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How I Got Started as an Interior Designer

If you've found your way to this post, it's likely that we share a passion for all things interior design—HOW FUN! Thanks for being here, and it's great to meet you.

I can't tell you how many times young people reach out to me wondering about a career in interior design. So often, in fact, that I created an email template outlining my story that I share with them. And then I realized, wait, why haven't I made this a blog post? How fun would that be!?

In this post, I've copied and pasted a few questions and answers below that new or aspiring designers have asked me along the way, and which might be applicable to your situation if you're curious about entering the industry.

But first, if you're looking for something more in-depth, personal, or one-on-one, I also offer interior design industry consulting sessions, both for those curious about entering the industry, or for other designers who would like some insight on how I personally operate my business.

Let's jump in!

How did you get started in the industry? Where did you go to school and did you do free lance work or work with another interior design company before starting your own? 

I graduated from Hope College in Holland, Michigan, with a major in vocal music and minor in psychology. My plan at the time was to pursue musical theatre (click for an adorable video from college), but after graduating, I found myself working for the church I grew up at for a few years as their director of music while simultaneously co-operating a location of Biggby Coffee with my brother.

In both jobs, I learned a lot about the things I was good at/loved, and the things that didn't so much fit for me:

At the church, I had extreme autonomy and creative control, which I found to be a great fit for my working style and personality. I had a nice blend of working together with people, while also having lots of solo working time, and I loved that.

At the coffee shop, I learned about marketing, networking, and building a community, but I realized I wasn't the greatest at managing a team, and I knew I didn't like the rigidity of retail hours.

After getting married and moving to Grand Rapids, I started working a handful of part time jobs...admin assistant, church secretary, fine jewelry sales person, and social media manager. In all of these roles I learned things that I still use today—time management, coordinating people and teams, sales, marketing, calendar management, networking, the list goes on!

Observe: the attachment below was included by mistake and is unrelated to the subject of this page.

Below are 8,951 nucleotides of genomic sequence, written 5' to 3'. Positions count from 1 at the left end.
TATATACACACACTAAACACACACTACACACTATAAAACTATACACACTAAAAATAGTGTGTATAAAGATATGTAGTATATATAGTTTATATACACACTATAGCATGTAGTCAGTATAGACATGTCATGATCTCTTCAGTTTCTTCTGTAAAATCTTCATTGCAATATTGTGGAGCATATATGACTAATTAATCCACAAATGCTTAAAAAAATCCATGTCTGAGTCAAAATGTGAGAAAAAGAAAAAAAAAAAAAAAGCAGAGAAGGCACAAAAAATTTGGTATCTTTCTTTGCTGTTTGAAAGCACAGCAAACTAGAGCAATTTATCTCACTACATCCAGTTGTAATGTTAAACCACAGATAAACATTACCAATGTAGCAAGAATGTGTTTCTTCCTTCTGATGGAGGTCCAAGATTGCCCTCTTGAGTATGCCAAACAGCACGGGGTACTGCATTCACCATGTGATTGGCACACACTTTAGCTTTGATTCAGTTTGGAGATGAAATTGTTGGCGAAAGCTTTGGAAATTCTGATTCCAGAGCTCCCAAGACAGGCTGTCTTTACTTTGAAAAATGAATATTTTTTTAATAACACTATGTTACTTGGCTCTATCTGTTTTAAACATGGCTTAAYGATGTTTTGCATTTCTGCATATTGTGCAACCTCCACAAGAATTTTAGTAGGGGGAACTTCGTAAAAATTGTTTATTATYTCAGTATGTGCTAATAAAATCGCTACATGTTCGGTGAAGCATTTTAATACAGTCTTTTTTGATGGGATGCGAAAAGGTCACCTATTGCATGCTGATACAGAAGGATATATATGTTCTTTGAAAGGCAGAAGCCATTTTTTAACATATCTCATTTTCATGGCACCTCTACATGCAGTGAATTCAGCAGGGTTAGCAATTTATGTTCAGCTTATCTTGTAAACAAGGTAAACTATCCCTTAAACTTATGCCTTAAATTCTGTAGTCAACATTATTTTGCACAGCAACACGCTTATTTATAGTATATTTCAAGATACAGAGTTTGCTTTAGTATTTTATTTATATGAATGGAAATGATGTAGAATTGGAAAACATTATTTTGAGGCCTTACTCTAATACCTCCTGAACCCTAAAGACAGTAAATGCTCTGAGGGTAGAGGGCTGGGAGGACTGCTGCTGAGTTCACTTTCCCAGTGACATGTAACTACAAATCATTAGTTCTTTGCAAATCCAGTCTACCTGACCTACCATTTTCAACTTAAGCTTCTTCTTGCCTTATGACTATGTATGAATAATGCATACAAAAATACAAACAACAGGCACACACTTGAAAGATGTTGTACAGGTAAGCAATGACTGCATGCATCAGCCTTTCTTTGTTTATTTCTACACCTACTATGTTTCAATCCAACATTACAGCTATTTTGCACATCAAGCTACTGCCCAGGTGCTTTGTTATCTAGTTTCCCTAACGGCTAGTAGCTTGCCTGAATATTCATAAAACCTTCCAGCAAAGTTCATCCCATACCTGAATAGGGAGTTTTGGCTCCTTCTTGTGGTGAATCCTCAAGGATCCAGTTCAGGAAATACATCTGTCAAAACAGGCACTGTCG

I was always interested in design, but I got a hands on taste while spending time creating our first home together—a two bedroom apartment in Cherry Hill, Grand Rapids—as well as from watching TONS of Fixer Upper (LOL).

I remember saying to one of my co-workers at the time that if I could do ANYTHING, it would be interior design. Then I thought, wait a second, that does not seem out of reach!

Before getting started, I did what many of you have done—I reached out to a handful of designers to ask about their experience, researched, read TONS of design blogs, and practiced a lot on my own space.

Then, I did what any logical person would do (ha): I made a business card, I started attending local networking events, and I let folks know I was offering design services. Seems pretty bold now, looking back at it!

I will say that I personally have experienced a lot of tension in the design community (however, NEVER from clients) between folks who are degreed designers and folks who aren't.

If you go the non-school route, just be prepared to get some push back here and there. There are PLENTY of famous designers who are self-made: Joanna Gains, Jonathan Adler, Jeremiah Brent, Nate Burkas, Leanne Ford, the list goes on...maybe you're the next big name in design!

I personally don't care if you have a degree or not. It's a useful tool to have, but the reality is that most folks don't end up pursuing the industry they got a degree in, and my bigger question is: are you making your customers happy, and are you making sure to follow your local and state laws/regulations around what you are legally allowed to do? If so, you're golden.